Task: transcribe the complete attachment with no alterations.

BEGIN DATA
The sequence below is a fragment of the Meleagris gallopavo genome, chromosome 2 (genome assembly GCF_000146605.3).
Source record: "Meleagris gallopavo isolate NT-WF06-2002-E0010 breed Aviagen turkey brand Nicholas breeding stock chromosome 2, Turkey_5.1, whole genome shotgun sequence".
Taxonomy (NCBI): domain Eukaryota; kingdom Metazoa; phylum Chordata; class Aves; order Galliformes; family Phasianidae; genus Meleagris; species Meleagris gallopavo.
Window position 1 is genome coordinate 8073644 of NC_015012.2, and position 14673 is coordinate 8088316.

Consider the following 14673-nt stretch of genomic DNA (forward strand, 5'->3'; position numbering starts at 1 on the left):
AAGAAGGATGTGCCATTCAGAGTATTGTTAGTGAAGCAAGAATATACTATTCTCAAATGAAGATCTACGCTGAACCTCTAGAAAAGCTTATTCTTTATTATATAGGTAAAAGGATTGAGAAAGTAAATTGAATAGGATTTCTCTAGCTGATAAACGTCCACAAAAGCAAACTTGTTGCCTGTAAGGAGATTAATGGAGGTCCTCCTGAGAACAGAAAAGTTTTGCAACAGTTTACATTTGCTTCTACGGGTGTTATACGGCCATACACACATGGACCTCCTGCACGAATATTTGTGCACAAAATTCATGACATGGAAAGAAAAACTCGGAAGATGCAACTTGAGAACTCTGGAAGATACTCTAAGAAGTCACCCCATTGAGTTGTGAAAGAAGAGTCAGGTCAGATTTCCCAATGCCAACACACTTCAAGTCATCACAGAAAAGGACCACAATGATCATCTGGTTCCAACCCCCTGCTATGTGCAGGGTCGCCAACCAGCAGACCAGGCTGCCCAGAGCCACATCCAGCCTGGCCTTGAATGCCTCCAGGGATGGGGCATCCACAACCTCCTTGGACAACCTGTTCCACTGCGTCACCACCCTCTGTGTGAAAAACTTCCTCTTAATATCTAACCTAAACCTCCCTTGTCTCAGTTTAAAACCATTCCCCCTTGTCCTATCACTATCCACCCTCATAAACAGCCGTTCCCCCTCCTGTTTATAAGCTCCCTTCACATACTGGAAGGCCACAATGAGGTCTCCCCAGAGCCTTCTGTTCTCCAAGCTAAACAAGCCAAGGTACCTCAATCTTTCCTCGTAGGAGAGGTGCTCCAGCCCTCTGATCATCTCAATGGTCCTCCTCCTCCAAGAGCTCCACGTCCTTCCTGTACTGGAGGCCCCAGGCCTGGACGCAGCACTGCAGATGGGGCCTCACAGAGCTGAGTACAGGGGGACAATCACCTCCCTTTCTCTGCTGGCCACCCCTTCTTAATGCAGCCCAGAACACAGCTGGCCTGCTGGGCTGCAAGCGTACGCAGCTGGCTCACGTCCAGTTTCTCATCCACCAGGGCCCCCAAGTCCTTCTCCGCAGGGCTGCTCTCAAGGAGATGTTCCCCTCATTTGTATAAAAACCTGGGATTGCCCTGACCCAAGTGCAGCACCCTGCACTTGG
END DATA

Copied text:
The sequence below is a fragment of the Meleagris gallopavo genome, chromosome 2 (genome assembly GCF_000146605.3).
Source record: "Meleagris gallopavo isolate NT-WF06-2002-E0010 breed Aviagen turkey brand Nicholas breeding stock chromosome 2, Turkey_5.1, whole genome shotgun sequence".
Taxonomy (NCBI): domain Eukaryota; kingdom Metazoa; phylum Chordata; class Aves; order Galliformes; family Phasianidae; genus Meleagris; species Meleagris gallopavo.
Window position 1 is genome coordinate 8073644 of NC_015012.2, and position 14673 is coordinate 8088316.

Consider the following 14673-nt stretch of genomic DNA (forward strand, 5'->3'; position numbering starts at 1 on the left):
AAGAAGGATGTGCCATTCAGAGTATTGTTAGTGAAGCAAGAATATACTATTCTCAAATGAAGATCTACGCTGAACCTCTAGAAAAGCTTATTCTTTATTATATAGGTAAAAGGATTGAGAAAGTAAATTGAATAGGATTTCTCTAGCTGATAAACGTCCACAAAAGCAAACTTGTTGCCTGTAAGGAGATTAATGGAGGTCCTCCTGAGAACAGAAAAGTTTTGCAACAGTTTACATTTGCTTCTACGGGTGTTATACGGCCATACACACATGGACCTCCTGCACGAATATTTGTGCACAAAATTCATGACATGGAAAGAAAAACTCGGAAGATGCAACTTGAGAACTCTGGAAGATACTCTAAGAAGTCACCCCATTGAGTTGTGAAAGAAGAGTCAGGTCAGATTTCCCAATGCCAACACACTTCAAGTCATCACAGAAAAGGACCACAATGATCATCTGGTTCCAACCCCCTGCTATGTGCAGGGTCGCCAACCAGCAGACCAGGCTGCCCAGAGCCACATCCAGCCTGGCCTTGAATGCCTCCAGGGATGGGGCATCCACAACCTCCTTGGACAACCTGTTCCACTGCGTCACCACCCTCTGTGTGAAAAACTTCCTCTTAATATCTAACCTAAACCTCCCTTGTCTCAGTTTAAAACCATTCCCCCTTGTCCTATCACTATCCACCCTCATAAACAGCCGTTCCCCCTCCTGTTTATAAGCTCCCTTCACATACTGGAAGGCCACAATGAGGTCTCCCCAGAGCCTTCTGTTCTCCAAGCTAAACAAGCCAAGGTACCTCAATCTTTCCTCGTAGGAGAGGTGCTCCAGCCCTCTGATCATCTCAATGGTCCTCCTCCTCCAAGAGCTCCACGTCCTTCCTGTACTGGAGGCCCCAGGCCTGGACGCAGCACTGCAGATGGGGCCTCACAGAGCTGAGTACAGGGGGACAATCACCTCCCTTTCTCTGCTGGCCACCCCTTCTTAATGCAGCCCAGAACACAGCTGGCCTGCTGGGCTGCAAGCGTACGCAGCTGGCTCACGTCCAGTTTCTCATCCACCAGGGCCCCCAAGTCCTTCTCCGCAGGGCTGCTCTCAAGGAGATGTTCCCCTCATTTGTATAAAAACCTGGGATTGCCCTGACCCAAGTGCAGCACCCTGCACTTGG